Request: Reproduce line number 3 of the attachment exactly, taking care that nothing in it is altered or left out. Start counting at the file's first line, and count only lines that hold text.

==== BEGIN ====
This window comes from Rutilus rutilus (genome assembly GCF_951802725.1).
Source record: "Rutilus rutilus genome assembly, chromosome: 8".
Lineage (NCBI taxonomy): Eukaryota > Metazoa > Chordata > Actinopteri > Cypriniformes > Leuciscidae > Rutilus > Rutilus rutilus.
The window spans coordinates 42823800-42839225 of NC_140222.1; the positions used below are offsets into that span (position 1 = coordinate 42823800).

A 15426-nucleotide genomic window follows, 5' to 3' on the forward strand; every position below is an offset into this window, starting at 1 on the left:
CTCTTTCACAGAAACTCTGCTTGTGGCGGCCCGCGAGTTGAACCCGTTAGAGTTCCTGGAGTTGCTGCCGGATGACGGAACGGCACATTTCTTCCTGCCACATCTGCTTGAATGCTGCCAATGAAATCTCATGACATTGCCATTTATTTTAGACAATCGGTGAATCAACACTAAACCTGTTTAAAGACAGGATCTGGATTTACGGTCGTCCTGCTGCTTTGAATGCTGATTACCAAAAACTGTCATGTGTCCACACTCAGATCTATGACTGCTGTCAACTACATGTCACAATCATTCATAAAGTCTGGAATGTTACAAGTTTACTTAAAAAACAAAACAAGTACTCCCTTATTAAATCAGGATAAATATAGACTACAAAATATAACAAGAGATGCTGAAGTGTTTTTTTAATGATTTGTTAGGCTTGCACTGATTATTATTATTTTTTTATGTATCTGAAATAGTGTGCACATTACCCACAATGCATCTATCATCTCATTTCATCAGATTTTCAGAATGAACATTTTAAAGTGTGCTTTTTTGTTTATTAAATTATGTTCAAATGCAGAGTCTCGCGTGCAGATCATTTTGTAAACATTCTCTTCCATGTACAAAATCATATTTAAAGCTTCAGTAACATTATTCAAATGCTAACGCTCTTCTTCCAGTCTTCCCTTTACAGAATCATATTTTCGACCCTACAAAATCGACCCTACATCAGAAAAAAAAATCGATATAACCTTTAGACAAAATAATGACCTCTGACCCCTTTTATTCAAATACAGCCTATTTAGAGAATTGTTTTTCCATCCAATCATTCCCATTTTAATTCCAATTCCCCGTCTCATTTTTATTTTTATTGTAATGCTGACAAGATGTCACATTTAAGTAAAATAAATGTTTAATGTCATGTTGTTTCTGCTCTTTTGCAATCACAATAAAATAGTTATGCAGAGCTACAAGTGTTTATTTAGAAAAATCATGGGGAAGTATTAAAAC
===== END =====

Lineage (NCBI taxonomy): Eukaryota > Metazoa > Chordata > Actinopteri > Cypriniformes > Leuciscidae > Rutilus > Rutilus rutilus.